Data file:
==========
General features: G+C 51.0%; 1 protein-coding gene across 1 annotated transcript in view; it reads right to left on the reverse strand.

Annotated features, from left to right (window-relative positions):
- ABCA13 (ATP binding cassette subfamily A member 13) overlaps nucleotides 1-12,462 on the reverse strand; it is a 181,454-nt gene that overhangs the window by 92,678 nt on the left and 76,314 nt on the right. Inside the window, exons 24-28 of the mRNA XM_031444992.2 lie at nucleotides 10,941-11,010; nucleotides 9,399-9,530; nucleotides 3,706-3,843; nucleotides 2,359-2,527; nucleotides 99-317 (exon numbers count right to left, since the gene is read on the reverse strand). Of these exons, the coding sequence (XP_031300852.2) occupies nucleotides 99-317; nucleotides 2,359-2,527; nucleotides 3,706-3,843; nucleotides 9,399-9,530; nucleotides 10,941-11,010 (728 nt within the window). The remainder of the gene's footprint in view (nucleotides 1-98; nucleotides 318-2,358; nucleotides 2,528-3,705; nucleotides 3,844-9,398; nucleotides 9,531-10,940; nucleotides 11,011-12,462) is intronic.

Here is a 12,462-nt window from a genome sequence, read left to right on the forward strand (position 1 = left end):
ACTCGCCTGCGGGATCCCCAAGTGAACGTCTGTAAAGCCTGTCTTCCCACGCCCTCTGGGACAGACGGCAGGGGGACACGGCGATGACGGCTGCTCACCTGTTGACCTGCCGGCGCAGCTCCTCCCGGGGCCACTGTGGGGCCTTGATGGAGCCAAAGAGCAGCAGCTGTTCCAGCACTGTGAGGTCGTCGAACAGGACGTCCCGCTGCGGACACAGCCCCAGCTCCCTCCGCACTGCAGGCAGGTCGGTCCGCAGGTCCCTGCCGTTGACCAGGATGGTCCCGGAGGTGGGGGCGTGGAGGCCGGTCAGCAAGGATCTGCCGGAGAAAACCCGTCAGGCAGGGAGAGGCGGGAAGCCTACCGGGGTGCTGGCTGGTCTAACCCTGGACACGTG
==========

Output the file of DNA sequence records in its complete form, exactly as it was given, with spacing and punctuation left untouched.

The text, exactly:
General features: G+C 51.0%; 1 protein-coding gene across 1 annotated transcript in view; it reads right to left on the reverse strand.

Annotated features, from left to right (window-relative positions):
- ABCA13 (ATP binding cassette subfamily A member 13) overlaps nucleotides 1-12,462 on the reverse strand; it is a 181,454-nt gene that overhangs the window by 92,678 nt on the left and 76,314 nt on the right. Inside the window, exons 24-28 of the mRNA XM_031444992.2 lie at nucleotides 10,941-11,010; nucleotides 9,399-9,530; nucleotides 3,706-3,843; nucleotides 2,359-2,527; nucleotides 99-317 (exon numbers count right to left, since the gene is read on the reverse strand). Of these exons, the coding sequence (XP_031300852.2) occupies nucleotides 99-317; nucleotides 2,359-2,527; nucleotides 3,706-3,843; nucleotides 9,399-9,530; nucleotides 10,941-11,010 (728 nt within the window). The remainder of the gene's footprint in view (nucleotides 1-98; nucleotides 318-2,358; nucleotides 2,528-3,705; nucleotides 3,844-9,398; nucleotides 9,531-10,940; nucleotides 11,011-12,462) is intronic.

Here is a 12,462-nt window from a genome sequence, read left to right on the forward strand (position 1 = left end):
ACTCGCCTGCGGGATCCCCAAGTGAACGTCTGTAAAGCCTGTCTTCCCACGCCCTCTGGGACAGACGGCAGGGGGACACGGCGATGACGGCTGCTCACCTGTTGACCTGCCGGCGCAGCTCCTCCCGGGGCCACTGTGGGGCCTTGATGGAGCCAAAGAGCAGCAGCTGTTCCAGCACTGTGAGGTCGTCGAACAGGACGTCCCGCTGCGGACACAGCCCCAGCTCCCTCCGCACTGCAGGCAGGTCGGTCCGCAGGTCCCTGCCGTTGACCAGGATGGTCCCGGAGGTGGGGGCGTGGAGGCCGGTCAGCAAGGATCTGCCGGAGAAAACCCGTCAGGCAGGGAGAGGCGGGAAGCCTACCGGGGTGCTGGCTGGTCTAACCCTGGACACGTG